Patients with MCC have a range of needs that extend beyond traditional medical care, including behavioral, mental health, and social needs. While primary care does its best to address these needs, few practices can undertake a systematic approach without broader health system and coordinated community support. Fortunately, communities and health systems are investing in new models of care to address these needs.

This study will test an innovative model for how primary care clinicians can participate in these systems and measure whether patients with uncontrolled chronic conditions benefit from improved access to these resources. Specifically, it will delineate how both an enhanced care planning approach and community-clinical linkages support are implemented, the effectiveness relative to usual care, and contextual factors that influence outcomes. Findings will help inform efforts by primary care clinicians to participate in the growing number of AHC-like systems as a strategy to better control MCC. If effective, clinicians participating in this study would ideally continue to provide the supports we are studying for their participating patients and even extend the approach to others with MCC.

This study has several limitations. First, by including only patients who return the baseline survey, our design introduces a respondent bias. Respondents may have different needs, but we need baseline responses to assess uncontrolled MCC for study inclusion. Second, doing a clinician-level rather than practice-level randomization runs a risk for contamination between intervention and control groups. However, given the number of practices available, a practice-level randomization is not feasible. Most importantly, the intervention is designed to limit contamination. Use of MOHR will require user accounts, which will only be given to intervention clinicians and clinical navigators, and CHWs will agree to only provide services for intervention clinicians. While control clinicians may learn about existing community resources, they will not have support to coordinate care, which mimics current usual care. The harms to potential study participants are minimal. The main risks are breaches to confidentiality and privacy and potential stress and anxiety as intervention patients address their health behavior, mental health, and social needs. We will use proven protocols to protect privacy and confidentiality.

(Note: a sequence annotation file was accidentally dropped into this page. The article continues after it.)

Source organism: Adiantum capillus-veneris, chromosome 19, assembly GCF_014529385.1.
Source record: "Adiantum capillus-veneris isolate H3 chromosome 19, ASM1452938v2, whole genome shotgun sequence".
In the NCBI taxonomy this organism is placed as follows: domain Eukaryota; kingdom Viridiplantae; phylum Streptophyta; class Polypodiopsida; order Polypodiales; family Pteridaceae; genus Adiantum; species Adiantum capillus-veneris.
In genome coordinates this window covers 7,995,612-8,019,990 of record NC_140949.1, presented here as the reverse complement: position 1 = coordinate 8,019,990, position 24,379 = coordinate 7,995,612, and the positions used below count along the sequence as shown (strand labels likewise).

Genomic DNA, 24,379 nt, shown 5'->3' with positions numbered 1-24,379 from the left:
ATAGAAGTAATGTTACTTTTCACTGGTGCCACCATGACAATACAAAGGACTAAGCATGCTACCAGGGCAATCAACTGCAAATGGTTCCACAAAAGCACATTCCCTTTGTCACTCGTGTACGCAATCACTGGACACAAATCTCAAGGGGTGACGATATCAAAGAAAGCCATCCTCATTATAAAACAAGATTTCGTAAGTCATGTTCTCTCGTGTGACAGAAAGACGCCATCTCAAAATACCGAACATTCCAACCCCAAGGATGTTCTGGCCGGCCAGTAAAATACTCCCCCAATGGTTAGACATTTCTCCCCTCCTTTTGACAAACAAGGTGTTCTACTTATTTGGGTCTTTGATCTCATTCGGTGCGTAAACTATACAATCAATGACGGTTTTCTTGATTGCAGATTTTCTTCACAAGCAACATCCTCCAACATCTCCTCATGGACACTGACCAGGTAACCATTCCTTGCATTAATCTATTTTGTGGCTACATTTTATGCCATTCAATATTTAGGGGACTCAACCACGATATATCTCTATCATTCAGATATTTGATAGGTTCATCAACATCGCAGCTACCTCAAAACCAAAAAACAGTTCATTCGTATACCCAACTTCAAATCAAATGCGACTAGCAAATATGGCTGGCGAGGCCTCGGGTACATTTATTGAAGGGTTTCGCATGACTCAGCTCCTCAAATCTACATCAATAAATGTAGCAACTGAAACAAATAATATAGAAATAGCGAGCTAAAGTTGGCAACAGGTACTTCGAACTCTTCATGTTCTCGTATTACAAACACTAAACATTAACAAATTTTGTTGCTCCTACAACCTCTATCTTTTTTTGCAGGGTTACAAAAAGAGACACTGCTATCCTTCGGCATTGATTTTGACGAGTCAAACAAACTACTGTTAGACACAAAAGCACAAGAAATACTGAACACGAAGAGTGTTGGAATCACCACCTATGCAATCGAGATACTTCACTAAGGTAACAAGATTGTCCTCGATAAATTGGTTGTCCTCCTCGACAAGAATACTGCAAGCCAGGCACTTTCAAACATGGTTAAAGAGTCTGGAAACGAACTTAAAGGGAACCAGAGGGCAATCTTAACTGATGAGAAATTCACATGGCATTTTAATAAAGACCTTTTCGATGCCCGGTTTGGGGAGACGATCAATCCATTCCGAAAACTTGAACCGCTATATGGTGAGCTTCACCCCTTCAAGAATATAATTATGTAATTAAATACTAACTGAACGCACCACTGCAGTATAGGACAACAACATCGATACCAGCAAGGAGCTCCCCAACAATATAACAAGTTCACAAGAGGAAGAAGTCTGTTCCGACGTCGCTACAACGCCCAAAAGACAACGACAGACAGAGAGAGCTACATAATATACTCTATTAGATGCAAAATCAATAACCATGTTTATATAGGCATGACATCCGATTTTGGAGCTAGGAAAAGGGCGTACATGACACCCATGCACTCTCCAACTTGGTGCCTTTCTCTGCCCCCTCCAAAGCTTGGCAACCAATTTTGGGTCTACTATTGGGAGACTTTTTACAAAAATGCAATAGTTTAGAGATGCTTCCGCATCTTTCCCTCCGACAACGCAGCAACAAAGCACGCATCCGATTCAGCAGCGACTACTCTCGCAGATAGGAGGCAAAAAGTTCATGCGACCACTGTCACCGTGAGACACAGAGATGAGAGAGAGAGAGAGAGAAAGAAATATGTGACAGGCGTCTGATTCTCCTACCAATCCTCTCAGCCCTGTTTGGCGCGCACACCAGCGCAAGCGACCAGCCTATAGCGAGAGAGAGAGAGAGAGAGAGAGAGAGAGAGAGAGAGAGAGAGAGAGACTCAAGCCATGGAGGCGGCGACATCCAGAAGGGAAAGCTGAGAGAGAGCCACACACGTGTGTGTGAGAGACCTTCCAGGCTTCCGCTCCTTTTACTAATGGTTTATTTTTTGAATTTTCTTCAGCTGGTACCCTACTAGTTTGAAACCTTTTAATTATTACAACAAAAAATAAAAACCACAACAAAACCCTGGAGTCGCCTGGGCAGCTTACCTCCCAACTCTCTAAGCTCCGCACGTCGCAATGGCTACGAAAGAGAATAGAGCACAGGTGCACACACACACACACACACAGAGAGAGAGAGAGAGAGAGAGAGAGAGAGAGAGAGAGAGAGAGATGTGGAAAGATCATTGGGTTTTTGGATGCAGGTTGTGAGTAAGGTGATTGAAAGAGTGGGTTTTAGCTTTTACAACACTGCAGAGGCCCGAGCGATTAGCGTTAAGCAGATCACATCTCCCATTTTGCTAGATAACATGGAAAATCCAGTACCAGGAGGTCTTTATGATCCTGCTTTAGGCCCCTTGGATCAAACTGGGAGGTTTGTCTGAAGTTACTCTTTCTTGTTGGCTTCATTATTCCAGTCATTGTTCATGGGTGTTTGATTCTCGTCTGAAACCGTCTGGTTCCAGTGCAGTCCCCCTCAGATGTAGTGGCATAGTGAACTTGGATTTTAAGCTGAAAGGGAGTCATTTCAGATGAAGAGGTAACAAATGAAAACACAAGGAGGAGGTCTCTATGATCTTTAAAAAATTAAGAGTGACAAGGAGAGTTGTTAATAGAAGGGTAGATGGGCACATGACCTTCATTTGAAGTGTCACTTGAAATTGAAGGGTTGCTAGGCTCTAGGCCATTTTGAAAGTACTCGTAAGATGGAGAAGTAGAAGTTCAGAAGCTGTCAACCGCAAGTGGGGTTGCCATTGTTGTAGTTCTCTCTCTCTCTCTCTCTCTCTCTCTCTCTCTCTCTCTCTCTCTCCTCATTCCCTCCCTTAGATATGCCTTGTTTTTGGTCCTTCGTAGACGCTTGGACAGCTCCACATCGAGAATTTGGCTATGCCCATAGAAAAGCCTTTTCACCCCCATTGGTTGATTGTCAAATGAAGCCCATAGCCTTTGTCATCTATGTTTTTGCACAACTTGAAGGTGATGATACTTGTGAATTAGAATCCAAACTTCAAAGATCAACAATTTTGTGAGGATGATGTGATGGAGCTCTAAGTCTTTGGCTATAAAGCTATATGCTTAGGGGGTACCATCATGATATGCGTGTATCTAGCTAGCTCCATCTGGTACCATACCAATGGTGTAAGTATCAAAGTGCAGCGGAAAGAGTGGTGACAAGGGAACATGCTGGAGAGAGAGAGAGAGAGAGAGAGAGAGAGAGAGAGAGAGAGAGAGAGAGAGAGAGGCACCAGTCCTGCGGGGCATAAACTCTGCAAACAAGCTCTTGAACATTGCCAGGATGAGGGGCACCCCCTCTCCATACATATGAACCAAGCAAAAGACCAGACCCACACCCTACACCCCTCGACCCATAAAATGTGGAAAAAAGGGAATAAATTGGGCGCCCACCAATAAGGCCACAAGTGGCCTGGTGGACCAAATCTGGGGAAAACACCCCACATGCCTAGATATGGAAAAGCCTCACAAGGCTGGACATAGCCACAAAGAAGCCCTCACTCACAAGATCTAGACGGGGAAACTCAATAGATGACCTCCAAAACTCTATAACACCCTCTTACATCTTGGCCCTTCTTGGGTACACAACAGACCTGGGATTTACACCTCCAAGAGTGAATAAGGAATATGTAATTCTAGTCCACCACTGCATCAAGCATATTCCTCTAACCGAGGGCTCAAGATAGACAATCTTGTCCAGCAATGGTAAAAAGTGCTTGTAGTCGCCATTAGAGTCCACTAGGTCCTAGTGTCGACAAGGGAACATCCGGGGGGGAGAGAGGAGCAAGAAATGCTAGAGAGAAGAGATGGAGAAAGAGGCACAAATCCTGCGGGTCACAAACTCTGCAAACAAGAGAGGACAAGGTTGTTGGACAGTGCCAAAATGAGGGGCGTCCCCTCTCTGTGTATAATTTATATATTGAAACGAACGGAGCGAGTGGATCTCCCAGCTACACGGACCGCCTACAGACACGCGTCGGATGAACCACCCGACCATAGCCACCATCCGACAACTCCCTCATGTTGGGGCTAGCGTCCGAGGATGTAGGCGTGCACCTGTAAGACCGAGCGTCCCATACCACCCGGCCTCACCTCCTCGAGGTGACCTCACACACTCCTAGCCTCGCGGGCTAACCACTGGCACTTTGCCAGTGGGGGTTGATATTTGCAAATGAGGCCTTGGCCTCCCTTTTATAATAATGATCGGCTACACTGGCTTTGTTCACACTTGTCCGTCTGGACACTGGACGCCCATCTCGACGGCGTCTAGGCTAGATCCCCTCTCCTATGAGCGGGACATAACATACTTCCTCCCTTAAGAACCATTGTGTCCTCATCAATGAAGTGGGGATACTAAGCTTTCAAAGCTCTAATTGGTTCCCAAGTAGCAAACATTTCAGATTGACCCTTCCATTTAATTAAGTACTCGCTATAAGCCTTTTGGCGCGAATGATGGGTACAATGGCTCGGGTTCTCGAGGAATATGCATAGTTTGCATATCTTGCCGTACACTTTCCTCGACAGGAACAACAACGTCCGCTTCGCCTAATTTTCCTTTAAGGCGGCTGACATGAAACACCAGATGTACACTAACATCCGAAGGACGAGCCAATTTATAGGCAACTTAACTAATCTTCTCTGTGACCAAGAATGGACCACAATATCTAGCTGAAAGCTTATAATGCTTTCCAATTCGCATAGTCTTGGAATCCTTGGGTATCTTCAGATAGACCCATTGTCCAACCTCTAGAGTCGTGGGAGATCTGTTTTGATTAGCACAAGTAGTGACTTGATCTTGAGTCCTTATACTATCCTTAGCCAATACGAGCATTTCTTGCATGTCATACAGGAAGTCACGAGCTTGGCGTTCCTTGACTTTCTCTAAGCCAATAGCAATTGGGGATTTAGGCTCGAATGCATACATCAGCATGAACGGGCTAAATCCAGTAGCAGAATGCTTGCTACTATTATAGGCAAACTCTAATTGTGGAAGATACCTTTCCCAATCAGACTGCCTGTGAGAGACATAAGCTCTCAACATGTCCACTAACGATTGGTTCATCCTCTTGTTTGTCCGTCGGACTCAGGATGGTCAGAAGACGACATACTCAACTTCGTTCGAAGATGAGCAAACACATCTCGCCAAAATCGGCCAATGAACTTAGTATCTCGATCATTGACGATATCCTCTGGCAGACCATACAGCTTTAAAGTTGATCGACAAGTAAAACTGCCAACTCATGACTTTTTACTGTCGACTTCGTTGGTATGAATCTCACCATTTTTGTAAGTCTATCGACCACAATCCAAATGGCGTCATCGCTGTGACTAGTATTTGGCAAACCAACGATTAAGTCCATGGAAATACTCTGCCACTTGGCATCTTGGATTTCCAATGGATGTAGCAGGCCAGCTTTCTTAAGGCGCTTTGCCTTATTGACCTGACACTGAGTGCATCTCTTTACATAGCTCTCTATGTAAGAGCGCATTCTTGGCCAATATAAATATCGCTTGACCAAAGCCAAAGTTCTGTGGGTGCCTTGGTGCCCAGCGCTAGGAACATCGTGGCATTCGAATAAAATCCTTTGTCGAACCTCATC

Our study includes critically needed innovations, including care planning for MCC, addressing domains of health behaviors, mental health, and social needs; letting patients choose the needs they wish to address; evaluating outcomes in an RCT to assess causality; and conducting a contextual assessment that can inform similar interventions in other communities. Most importantly, the key innovation is to test a generalizable model for primary care to become involved in the growing number of national initiatives designed to address the root causes of uncontrolled disease. Primary care is in a unique position to meaningfully contribute by identifying individuals who are most in need and most likely to benefit, facilitating coordination across a range of settings, tailoring care to the individual, providing ongoing motivation and encouragement, and acting as an advocate for the patient. The strengths of primary care—risk assessment, patient-centered care, coordinating care, transitions of care—have not been fully realized in addressing health behaviors, mental health, and social needs. Finding a solution would be a “win-win-win” for primary care, social service programs, and patients: it helps primary care address challenging issues that have historically been resistant to change, helps service providers to better deliver programs, and addresses patient needs.